Oldest Churches in the Philippines You Need to Visit

Due to the influence of the Spanish colonial era, the Philippines is a predominantly Catholic country. Spain has not only shaped religion and ethnic history for over 300 years but has also influenced many of the oldest churches in our country.


The Philippines prides itself on being Asia’s only Christian nation. More than 86% of the population is Roman Catholic, 6% belong to various nationalized Christian cults, and 2% belong to well over 100 Protestant denominations.

If you want to witness ancient Spanish-influenced architecture and style, or if you’re going to pay tribute, here are the oldest Catholic churches you need to visit in the Philippines.

oldest churches in the Philippines
Philippines’ oldest churches embarks a lot of decades of colonialism and history. Photo credits to: https://www.vigattintourism.com/tourism/articles/St-Augustine-Church-in-Paoay.

San Agustin Church – Manila

St. Agustin Church in Manila is tagged as the oldest Catholic church built in the Philippines. Photo credits to: http://arquitecturamanila.blogspot.com/2013/05/san-agustin-church-museum-and-monastery.html.

The Church of San Agustin, also known as the Archdiocesan Shrine of Nuestra Señora de Consolacion y Correa or the Parish of Immaculate Conception, is a Roman Catholic Church under the auspices of the Order of St. Augustine, situated in the historic walled town of Intramuros in Manila. It is the oldest stone church in the country, completed in 1607.

In 1993, under the collective title Baroque Churches of the Philippines, San Agustin Church was one of four Philippine churches built during the Spanish colonial period to be designated by UNESCO as a World Heritage Site. It was named in 1976 by the Philippine government as a National Historic Landmark.


The San Agustin Church follows the patterns of the magnificent temples built by the Augustinians in Mexico. Constructed in 1587, the present edifice was completed in 1607 together with the monastery.

Miag-ao Church – Iloilo

The Miag-ao Church in Iloilo is one of the UNESCO World Heritage Sites. Photo credits to: http://geejaytravellog.blogspot.com/2016/11/miagao-church-iloilo-unesco-world-heritage-site.html.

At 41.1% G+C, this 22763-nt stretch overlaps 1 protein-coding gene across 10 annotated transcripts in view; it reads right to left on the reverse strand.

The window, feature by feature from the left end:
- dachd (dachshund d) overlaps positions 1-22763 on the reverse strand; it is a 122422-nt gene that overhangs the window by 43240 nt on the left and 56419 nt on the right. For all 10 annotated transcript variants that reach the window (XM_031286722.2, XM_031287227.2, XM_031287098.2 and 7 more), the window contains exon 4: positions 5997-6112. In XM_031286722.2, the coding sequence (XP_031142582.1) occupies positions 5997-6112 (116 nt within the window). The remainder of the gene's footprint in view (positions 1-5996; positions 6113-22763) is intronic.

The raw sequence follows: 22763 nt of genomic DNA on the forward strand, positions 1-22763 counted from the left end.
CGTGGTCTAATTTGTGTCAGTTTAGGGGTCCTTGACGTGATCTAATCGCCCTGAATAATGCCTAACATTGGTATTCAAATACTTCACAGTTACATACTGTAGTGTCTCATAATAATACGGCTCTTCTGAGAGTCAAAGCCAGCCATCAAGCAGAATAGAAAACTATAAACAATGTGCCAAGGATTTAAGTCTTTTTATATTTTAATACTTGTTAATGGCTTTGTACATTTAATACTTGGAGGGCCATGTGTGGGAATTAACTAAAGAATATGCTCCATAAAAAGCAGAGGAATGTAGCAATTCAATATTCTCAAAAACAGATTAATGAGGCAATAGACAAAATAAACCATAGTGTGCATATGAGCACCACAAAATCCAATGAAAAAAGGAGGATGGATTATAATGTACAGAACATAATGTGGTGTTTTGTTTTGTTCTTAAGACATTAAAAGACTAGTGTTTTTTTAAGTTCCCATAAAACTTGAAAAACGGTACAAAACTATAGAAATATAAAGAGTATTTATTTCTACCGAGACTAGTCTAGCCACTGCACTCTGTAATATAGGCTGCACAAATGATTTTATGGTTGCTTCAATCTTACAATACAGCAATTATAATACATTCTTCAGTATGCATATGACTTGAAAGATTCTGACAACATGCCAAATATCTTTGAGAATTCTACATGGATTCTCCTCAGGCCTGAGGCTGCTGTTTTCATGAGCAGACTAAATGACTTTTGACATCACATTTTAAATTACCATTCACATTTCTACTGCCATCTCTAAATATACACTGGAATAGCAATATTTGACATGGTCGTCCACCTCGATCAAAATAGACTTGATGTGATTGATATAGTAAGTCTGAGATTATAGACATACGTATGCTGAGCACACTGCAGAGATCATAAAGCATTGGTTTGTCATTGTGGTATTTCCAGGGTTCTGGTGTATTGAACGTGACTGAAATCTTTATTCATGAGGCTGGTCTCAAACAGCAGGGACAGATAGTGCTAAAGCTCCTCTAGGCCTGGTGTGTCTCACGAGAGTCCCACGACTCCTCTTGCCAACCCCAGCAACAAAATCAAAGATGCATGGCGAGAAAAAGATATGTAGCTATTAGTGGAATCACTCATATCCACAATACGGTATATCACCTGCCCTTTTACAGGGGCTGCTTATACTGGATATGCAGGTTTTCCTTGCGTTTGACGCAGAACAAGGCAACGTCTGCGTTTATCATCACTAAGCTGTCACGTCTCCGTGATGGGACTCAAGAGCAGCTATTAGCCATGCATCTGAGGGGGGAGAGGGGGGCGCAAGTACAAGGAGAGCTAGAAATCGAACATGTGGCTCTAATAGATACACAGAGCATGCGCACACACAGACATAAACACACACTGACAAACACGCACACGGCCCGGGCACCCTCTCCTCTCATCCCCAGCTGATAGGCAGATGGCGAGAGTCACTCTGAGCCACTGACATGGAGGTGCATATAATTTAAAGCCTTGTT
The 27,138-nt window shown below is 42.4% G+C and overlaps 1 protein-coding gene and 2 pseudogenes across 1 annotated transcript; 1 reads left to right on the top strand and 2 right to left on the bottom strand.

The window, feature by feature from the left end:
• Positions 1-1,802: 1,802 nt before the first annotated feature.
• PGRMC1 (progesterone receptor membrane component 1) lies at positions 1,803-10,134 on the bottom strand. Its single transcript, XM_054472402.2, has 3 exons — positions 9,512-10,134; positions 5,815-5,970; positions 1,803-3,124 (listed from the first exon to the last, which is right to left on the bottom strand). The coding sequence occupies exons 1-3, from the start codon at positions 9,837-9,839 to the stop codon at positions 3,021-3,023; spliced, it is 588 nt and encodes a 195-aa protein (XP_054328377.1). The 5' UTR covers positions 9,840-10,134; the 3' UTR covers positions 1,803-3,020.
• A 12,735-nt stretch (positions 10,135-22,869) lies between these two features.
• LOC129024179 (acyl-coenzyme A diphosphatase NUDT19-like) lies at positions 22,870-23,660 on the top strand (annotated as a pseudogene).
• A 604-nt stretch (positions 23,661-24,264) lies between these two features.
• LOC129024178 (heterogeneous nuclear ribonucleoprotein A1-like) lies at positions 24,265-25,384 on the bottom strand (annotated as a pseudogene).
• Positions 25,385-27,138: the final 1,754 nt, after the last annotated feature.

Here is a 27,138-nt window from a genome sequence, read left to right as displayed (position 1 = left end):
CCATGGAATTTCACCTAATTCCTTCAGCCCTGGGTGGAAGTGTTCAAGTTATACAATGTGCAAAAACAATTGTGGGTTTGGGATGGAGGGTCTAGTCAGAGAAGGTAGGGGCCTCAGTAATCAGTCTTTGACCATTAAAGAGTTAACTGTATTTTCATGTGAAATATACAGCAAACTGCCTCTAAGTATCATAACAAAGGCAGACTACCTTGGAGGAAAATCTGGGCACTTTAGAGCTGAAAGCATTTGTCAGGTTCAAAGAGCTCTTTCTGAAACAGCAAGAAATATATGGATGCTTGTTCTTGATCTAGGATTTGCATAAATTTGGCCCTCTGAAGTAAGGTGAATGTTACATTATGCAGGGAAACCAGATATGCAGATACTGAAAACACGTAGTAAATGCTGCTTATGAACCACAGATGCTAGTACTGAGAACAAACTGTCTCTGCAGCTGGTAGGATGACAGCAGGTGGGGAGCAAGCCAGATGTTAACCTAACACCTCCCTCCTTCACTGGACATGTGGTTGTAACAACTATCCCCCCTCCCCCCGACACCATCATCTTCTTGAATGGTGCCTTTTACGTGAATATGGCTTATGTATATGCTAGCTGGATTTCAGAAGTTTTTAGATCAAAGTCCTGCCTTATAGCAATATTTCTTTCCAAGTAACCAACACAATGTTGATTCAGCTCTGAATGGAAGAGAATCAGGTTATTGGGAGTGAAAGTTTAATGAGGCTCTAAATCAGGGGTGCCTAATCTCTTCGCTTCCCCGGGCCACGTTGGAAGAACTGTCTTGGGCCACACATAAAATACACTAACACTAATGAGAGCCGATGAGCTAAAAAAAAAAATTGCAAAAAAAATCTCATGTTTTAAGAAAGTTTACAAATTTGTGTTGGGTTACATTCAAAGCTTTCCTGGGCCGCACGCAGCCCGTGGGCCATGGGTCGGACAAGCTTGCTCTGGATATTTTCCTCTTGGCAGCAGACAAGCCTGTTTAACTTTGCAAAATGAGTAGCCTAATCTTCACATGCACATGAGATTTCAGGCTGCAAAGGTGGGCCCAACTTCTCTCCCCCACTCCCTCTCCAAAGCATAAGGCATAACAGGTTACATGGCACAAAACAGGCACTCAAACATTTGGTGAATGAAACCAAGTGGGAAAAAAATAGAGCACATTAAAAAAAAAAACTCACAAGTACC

The church was completed in 1797, well-known for its artistic sculptural relief carved on its façade. The church was used back in the old days as a stronghold against Muslim raiders. Because of its extraordinary construction and exceptional design, Miag-ao Church is considered an architectural beauty.

The Church of Miag-ao, also known as the Parish Church of Santo Tomas de Villanueva, is a Roman Catholic Church in Miag-ao, Iloilo, Philippines. On December 11, 1993, together with the San Agustin Church in Manila, the church was declared a UNESCO World Heritage Site.

Paoay Church – Ilocos Norte

The Paoay Church in Ilocos Norte shows Gothic-style in its architecture. Photo credits to: https://www.flickr.com/photos/storm-crypt/2233066144.

In 1894, the Paoay Church, also known as the St. Augustine Church, was completed. Due to its distinctive combination of gothic and oriental designs, the church’s structure is called “Earthquake Baroque”. Its facade evokes a Gothic style: the gables show Chinese elements, while Javanese influence is suggested by the niches on the walls.

The area’s earliest historical record dates back to 1593, and in 1686, it became an independent Augustinian parish. The construction of the present church began in 1694 by the Augustinian brother Father Antonio Estavillo, completed in 1710 and restored in 1896.

Betis Church – Pampanga

oldest churches in Philippines
Witness unique and eye-catching artworks in Betis Church. Photo credits to: https://www.lakadpilipinas.com/2014/03/betis-church-guagua-pampanga.html.

The church, inspired by the Baroque, was built in 1660. Because of its outstanding European-style murals and carvings, Betis Church is tagged as the one of the most beautiful churches today. Betis was an independent city that had its own autonomy as a municipality during the Spanish-Colonial period.

The interior is hand-painted with Macario Ligon’s original frescoes and trompe l’oeill artwork. The interior ceiling was painted by the famous man mentored by Dr Sijuco, Anac Baculud, a relative of Juan Crisostomo Soto, by the name of Isidoro C. Soto. Isidoro, nicknamed Doro Soto, painted the artwork itself on the ceiling, a very tedious artwork.

Episcopal Church of Saint Mary The Virgin – Cordillera

The Episcopal Church of Saint Mary The Virgin in Cordillera has survived the second World War and still stands strong today. Photo credits to: https://www.pinterest.ph/pin/529595237401690354/?lp=true.

The church of St. Mary The Virgin in Sagada, also known as the “Angelican Church,” is said to be the oldest church in Cordillera. It was founded by Rev. John Staunton in the 1900s and even survived World War II.

Sagada’s native residents were able to restore their original structure and preserve it. Apart from the typical altar with a rock cluster as its base, there are no photographs, murals, or artworks that can be seen in the church.


Your next stop in Asia is not complete if you don’t pay attention to local art, history, heritage, and architecture. These make each country unique. Visit these churches in the Philippines! For more fun activities to do in the Philippines, click here for more information.